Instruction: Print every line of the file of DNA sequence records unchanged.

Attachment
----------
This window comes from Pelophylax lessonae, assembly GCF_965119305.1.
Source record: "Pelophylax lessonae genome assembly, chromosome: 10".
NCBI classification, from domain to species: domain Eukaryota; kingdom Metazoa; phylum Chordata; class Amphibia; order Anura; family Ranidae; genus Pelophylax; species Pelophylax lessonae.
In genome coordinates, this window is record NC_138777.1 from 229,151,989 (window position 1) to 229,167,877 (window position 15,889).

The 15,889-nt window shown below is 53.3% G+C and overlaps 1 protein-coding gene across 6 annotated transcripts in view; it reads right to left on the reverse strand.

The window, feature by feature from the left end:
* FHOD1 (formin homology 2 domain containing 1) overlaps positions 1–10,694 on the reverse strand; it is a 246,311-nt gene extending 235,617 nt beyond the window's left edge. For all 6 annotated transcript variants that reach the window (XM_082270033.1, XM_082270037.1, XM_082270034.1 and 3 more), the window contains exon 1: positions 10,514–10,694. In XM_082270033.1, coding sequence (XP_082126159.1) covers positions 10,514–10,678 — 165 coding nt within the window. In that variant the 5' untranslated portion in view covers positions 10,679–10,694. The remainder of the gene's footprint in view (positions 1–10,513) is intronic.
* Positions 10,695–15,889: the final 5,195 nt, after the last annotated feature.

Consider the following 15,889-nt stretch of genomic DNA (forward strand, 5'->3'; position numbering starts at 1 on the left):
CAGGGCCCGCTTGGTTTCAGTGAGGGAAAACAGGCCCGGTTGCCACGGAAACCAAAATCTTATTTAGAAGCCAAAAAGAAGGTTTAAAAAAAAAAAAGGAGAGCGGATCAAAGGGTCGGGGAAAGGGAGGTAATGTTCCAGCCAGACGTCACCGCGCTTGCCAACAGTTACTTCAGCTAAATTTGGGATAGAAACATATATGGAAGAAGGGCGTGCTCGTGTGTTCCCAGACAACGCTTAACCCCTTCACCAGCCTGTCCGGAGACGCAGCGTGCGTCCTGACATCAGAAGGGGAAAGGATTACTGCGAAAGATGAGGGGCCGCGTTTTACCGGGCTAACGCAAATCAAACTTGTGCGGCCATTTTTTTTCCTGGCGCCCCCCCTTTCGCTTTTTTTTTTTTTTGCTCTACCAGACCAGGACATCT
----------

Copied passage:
This window comes from Pelophylax lessonae, assembly GCF_965119305.1.
Source record: "Pelophylax lessonae genome assembly, chromosome: 10".
NCBI classification, from domain to species: domain Eukaryota; kingdom Metazoa; phylum Chordata; class Amphibia; order Anura; family Ranidae; genus Pelophylax; species Pelophylax lessonae.
In genome coordinates, this window is record NC_138777.1 from 229,151,989 (window position 1) to 229,167,877 (window position 15,889).

The 15,889-nt window shown below is 53.3% G+C and overlaps 1 protein-coding gene across 6 annotated transcripts in view; it reads right to left on the reverse strand.

The window, feature by feature from the left end:
* FHOD1 (formin homology 2 domain containing 1) overlaps positions 1–10,694 on the reverse strand; it is a 246,311-nt gene extending 235,617 nt beyond the window's left edge. For all 6 annotated transcript variants that reach the window (XM_082270033.1, XM_082270037.1, XM_082270034.1 and 3 more), the window contains exon 1: positions 10,514–10,694. In XM_082270033.1, coding sequence (XP_082126159.1) covers positions 10,514–10,678 — 165 coding nt within the window. In that variant the 5' untranslated portion in view covers positions 10,679–10,694. The remainder of the gene's footprint in view (positions 1–10,513) is intronic.
* Positions 10,695–15,889: the final 5,195 nt, after the last annotated feature.

Consider the following 15,889-nt stretch of genomic DNA (forward strand, 5'->3'; position numbering starts at 1 on the left):
CAGGGCCCGCTTGGTTTCAGTGAGGGAAAACAGGCCCGGTTGCCACGGAAACCAAAATCTTATTTAGAAGCCAAAAAGAAGGTTTAAAAAAAAAAAAGGAGAGCGGATCAAAGGGTCGGGGAAAGGGAGGTAATGTTCCAGCCAGACGTCACCGCGCTTGCCAACAGTTACTTCAGCTAAATTTGGGATAGAAACATATATGGAAGAAGGGCGTGCTCGTGTGTTCCCAGACAACGCTTAACCCCTTCACCAGCCTGTCCGGAGACGCAGCGTGCGTCCTGACATCAGAAGGGGAAAGGATTACTGCGAAAGATGAGGGGCCGCGTTTTACCGGGCTAACGCAAATCAAACTTGTGCGGCCATTTTTTTTCCTGGCGCCCCCCCTTTCGCTTTTTTTTTTTTTTGCTCTACCAGACCAGGACATCT